Real estate paralegals or legal assistants work for real estate brokers, law firms, banks, government agencies, or title companies in various matters that involve real property. In general, this includes selling, buying, transferring, and leasing real state, drafting home loan and closing documents, addressing zoning issues, performing title searches, and defending foreclosures. It’s vital to note that as a paralegal, you can’t practice law, but could aid licensed lawyers in various real estate issues.
What Does a Real Estate Paralegal Do?
A real estate paralegal has the same duties as any other paralegal. However, as paralegal schools noted, they might also have specific responsibilities that other kinds of paralegals don’t have. These duties include the following:
- Prepare contracts such as sale or lease agreements as well as closing contracts
- Negotiate various real estate contracts
- Facilitate communication between attorneys for sellers and buyers
- Review title reports
- Prepare legal descriptions of real property
- Monitor foreclosures and financial transactions
- Prepare paperwork for eviction proceedings
As a real estate paralegal, you also need to have knowledge of funding options, negotiating leases, bankruptcy, real property use, as well as lending requirements and paperwork. It’s vital to note that depending on who your employer is, your specific job responsibilities would vary.
For instance, if you work for a law firm that mainly handles lenders, you should be knowledgeable about lending requirements and foreclosures. If you work for a firm that handles property developers, you need to know how to prepare subdivision, timeshare, and condominium registrations.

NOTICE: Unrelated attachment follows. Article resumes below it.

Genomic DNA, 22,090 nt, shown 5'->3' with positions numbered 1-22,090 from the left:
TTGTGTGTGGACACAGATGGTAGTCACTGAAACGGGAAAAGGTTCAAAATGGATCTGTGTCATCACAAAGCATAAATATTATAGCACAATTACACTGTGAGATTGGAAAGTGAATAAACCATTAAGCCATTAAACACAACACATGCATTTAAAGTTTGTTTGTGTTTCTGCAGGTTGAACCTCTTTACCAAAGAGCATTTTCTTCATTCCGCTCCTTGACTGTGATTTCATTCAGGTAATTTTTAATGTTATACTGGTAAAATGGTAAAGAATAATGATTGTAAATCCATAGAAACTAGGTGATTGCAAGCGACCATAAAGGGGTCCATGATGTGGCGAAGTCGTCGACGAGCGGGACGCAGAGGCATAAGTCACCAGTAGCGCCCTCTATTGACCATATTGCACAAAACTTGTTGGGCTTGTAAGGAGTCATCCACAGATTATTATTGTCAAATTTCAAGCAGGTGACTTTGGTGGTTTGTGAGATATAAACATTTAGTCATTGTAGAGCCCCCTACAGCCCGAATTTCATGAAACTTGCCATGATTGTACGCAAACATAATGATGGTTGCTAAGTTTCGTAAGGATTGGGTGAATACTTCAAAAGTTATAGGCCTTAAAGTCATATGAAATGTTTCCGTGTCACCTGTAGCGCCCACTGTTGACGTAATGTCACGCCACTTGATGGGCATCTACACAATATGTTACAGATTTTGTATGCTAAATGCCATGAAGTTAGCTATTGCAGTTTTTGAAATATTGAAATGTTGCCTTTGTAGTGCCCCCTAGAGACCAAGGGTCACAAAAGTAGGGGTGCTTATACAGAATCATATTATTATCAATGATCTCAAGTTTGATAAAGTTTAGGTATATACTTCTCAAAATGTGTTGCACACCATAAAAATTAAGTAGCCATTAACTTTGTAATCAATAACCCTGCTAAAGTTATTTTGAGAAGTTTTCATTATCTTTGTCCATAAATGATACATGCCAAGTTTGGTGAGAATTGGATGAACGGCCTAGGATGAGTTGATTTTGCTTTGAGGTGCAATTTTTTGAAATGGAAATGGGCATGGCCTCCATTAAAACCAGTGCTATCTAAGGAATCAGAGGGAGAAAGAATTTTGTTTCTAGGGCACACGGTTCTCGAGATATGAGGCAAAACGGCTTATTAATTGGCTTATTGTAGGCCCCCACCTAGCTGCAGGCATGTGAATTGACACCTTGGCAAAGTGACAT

Regardless of your work environment, you need to have excellent verbal and written communication skills. You also need to be organized and proficient at monitoring cases from initial communication all through closing.
Real estate paralegals work on many different real estate issues under the guidance of a licensed lawyer who deals with various matters regarding real property. Lawyers depend on real estate paralegals to help them with all kinds of paperwork and transactions, to complete their job within the bounds of ethical and legal regulations.
Common duties include preparing initial drafts of various documents related to real estate transactions, performing title searches, and reviewing paperwork. The specific job description would, however, depend on the paralegal’s specific work setting.